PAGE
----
The Kyoto Trail Hike: Day 1

A two-day hike on the Kyoto Trail (the Kitayama East section) with my mountain buddy Sano-san.

Since I have heard of this trail in Fushimi Inari a couple of years ago, the Kyoto Trail was on my hiking to do list.

I love Kyoto and I have visited it more than 20 times, but walking on the trail will be a different approach to understand this culturally and historically rich region.

The first day: the Kyoto Hitayama-East Trail from Hiei-zan (Hiei Mountain), 690m to Ohara, 215m, Around 10 km

After a one-hour bus and mountain rail ride from the Kyoto central train station, we arrived at the Hiei-zan Ropeway in the north-east of Kyoto. We were the only two passengers on the Hiei Mountain Rail. I felt very far away from the bustling Kyoto, deep in the mountains.

The sky was grey, but I was happy to stand on the trailhead with a good friend of mine. After enjoying a sweeping view of the Kyoto city from the Ropeway station, we started on the mountain path and followed well-marked Kyoto Trail signposts. No other hikers were in sight, probably due to the not-so-great weather.

 

Several temples were scattered along the path and we made a short visit to two peaceful temples.

 

The most part of the trail was well-maintained but we could see significant damage on the trail, caused by last year’s typhoon.  The steep uphill path to Mt.  Yokotaka (767m) was particularly damaged and zigzagging through the fallen trees and the landslide was not an easy task.  We then missed the turn to Mt. Mizui (794m) and instead ended up walking on a completely muddy forest path 😦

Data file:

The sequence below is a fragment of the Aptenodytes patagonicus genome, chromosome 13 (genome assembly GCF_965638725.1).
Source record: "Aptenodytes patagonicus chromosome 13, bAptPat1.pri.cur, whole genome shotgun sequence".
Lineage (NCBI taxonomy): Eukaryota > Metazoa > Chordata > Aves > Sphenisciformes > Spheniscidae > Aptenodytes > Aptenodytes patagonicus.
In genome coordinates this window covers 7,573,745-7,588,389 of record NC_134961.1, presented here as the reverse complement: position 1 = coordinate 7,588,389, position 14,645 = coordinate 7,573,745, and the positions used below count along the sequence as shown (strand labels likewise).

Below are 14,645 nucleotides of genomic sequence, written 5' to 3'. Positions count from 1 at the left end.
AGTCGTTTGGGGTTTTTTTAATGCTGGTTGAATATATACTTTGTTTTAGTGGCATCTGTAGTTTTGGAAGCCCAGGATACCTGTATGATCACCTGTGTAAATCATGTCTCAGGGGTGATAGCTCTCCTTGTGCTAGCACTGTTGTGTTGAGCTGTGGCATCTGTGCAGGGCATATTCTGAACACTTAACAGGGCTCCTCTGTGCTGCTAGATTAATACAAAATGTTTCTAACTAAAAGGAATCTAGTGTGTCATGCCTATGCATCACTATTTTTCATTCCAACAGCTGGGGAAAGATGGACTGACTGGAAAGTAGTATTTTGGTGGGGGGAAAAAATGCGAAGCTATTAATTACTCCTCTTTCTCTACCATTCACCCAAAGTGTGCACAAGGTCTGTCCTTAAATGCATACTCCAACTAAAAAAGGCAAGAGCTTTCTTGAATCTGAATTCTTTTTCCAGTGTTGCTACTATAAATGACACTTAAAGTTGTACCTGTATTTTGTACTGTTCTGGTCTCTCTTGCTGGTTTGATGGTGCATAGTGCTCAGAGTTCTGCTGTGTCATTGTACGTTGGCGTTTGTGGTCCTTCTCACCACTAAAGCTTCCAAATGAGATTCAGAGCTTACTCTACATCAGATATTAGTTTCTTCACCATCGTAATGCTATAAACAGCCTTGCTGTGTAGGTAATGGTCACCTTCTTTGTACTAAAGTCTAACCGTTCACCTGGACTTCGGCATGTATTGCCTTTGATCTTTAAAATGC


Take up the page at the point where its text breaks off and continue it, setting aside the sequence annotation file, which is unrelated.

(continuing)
Finally getting out of the sludge with our heavily soiled shoes, we came to the fork and there left the Kyoto Trail for today’s destination, Ohara.

The path (Tokai Nature Path) to Ohara was also destroyed by the typhoon. So we had to dodge fallen trees and were relieved to finally get out of this forest to the village of Ohara.

 

Ohara is a quiet rural village with several well-known temples, such as Jakko-in and Sanzen-in. These temples are nestled in the mountains and have an isolated and spiritual feeling, very different from the ones in the Kyoto city.  This is my favorite area in Kyoto.

Checking in a friendly Minshuku (Japanese B&B) and putting our backpack down, we made a visit to Jakko-in.  As it was Tooji (the special winter day), we were treated with a bowl of cooked pumpkin in a beautiful room!

After this nice surprise, we walked around the wonderful garden and the temple compound and listened to a part of the epic tale of Heike which belongs to this temple.

We both enjoyed our first-day walk combined with history!

 

More on the Kyoto Trail:
https://www.kyoto-trail.net/trail_course_e.html

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